No payment card or banking information was compromised in the latest 1 billion-user breach at Yahoo, according to expert reports. But what if there had been? The truth is that for most users it would be annoying, but not the end of the world.
So, why is this big news?
First of all, Yahoo can now claim two of the biggest security breaches in history. It is noteworthy that such a distinction should be attributable to a single entity. The response to the latest breach news has been huge. Ask any three experts and you'll probably get three different figures, but according to ZDNet, the users exposed in the two Yahoo breaches exceed the total number of records compromised between 2005 and 2013 by nearly double.
"We believe that the August 2013 incident is likely distinct from the incident we disclosed on September 22, 2016," a Yahoo spokesperson said. However, "there is some overlap in the population of potentially affected users accounts across the 2013 and 2014 events," according to a source familiar with the situation.
The post-breach news commentaries have been many and various. There are some experts who advocate foregoing any digital connection to the security-challenged giant. Others predict that the latest bad news will negatively impact Yahoo's sale to Verizon further, if not kill it. Within days of the breach, there were various articles advising how you could replace Yahoo services and delete your Yahoo account. That said, Yahoo is not the problem per se.
First of all, let's be crystal clear: This latest news does not refer the to 500 million Yahoo users who were affected by the breach reported this September. While there may be some overlap, this is a different breach with different issues. It occurred way back in 2013, but that's not really even the bad news here, though, yes, it is less than awesome that user information -- including poorly encrypted security questions and passwords that could be used in an account takeover -- has been out there for three years.
The bad news here is not limited to the fact that Yahoo didn't know about this breach until law enforcement officials told the company that their stolen user data was offered for sale on the dark web. The bad news is not even, as PC World reported, that in a separate incident an intruder was able to crack Yahoo's proprietary code and forge cookies, which would allow a hacker to get access to user information without a password. This last frightening bit of news seems to be related to the state-sponsored hack reported in September.
The bad news here is that this unsettling state of affairs -- of having your information out there at the fingertips of bad players looking to make a quick buck -- is not confined to Yahoo users. The real bad news is that we are all willing and/or unwitting conspirators in the exploitation of our own information, which has been sloshing around the hold of a virtual -- and somewhat unmanned -- freighter for years.
It Always Already Happened
There is, however, a bit of good news here. There are ways you can better protect yourself. All the subscriptions to identity theft monitoring cannot replace your active participation in your own defense. You are your best guardian.
Whether or not you choose to stay with Yahoo, it's a good idea to change your behavior to stay safe, and that means changing your outlook and approach to the digital world. The main point is this: We are always about to "get got." You don't need breaking news coverage to know that you are exposed. With literally billions of compromised files floating around, you have to be exceedingly lucky not to be within easy reach of a sticky-fingered thief looking to make bank at your inconvenience.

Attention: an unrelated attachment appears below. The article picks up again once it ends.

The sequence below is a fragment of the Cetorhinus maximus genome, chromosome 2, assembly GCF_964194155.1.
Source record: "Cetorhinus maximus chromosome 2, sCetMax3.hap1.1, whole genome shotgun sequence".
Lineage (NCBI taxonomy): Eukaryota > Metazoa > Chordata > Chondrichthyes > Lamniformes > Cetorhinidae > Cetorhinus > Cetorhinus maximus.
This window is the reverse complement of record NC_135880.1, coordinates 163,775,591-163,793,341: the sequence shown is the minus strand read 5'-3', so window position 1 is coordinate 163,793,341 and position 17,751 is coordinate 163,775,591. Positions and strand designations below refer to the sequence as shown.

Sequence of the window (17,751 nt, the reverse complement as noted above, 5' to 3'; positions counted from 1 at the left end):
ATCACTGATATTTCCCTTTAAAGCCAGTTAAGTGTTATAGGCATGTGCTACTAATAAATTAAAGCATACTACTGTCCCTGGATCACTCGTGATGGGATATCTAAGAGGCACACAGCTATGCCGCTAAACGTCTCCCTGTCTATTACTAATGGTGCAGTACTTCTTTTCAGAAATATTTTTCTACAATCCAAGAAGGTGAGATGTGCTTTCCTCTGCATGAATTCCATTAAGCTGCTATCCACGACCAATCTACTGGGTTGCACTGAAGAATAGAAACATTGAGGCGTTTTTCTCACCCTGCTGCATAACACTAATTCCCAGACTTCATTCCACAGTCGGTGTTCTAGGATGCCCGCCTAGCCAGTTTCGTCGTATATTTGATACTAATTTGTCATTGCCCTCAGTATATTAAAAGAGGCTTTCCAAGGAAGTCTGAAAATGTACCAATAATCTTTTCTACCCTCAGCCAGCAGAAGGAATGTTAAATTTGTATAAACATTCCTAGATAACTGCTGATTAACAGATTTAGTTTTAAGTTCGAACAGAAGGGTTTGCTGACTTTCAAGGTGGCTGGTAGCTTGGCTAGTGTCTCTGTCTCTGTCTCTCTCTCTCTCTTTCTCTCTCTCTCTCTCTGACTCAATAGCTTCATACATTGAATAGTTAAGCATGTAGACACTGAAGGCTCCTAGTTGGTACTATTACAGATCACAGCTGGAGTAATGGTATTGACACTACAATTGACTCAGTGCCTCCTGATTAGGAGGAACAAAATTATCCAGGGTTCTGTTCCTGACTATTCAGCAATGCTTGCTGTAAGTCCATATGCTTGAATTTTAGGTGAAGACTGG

While there is no way out of the information inferno we all inhabit, there is a way to live in it peaceably. I go into the details more thoroughly in my book, "Swiped: How to Protect Yourself in a World Full of Scammers, Phishers, and Identity Thieves," but the basics of the practice I explain there can be summed up by three Ms: Minimize, Monitor and Manage.
Minimize Your Risk of Exposure: This can be anything from how you use the internet to what you choose to carry in your wallet. The goal is to decrease your attackable surface.
Monitor Your Identity: Get a free copy of your credit reports from each of the major credit reporting agencies at least once a year (some states permit more than one) at AnnualCreditReport.com. Consider subscribing to a credit and identity monitoring service. Set up transaction notices with your bank and credit card accounts, and pay attention. If you stay on top of things, you make it harder for crooks to get a foothold into your financial life. And if you have reason to believe you've been the victim of identity theft -- unexplained accounts and mysterious addresses are two warning signs -- don't ignore it. You can view two of your free credit scores, updated every 14 days, on Credit.com.
Manage the Damage: Notify the authorities if you have become a victim. Get an identity theft incident report that you can use to straighten out your credit and identity issues. Check with your insurance agent, financial services rep or the human resources department where you work to see if they offer an identity theft protection services program and if you are enrolled. You may be pleasantly surprised to learn that they do and you are enrolled free, or can access it at a discount as a perk of your relationship. You may also want to consider freezing or placing a fraud alert on your credit as well, depending on what's been compromised.
Never forget -- the ultimate guardian of the consumer is the consumer, and no one has a bigger stake in protecting your economic security and well-being than you.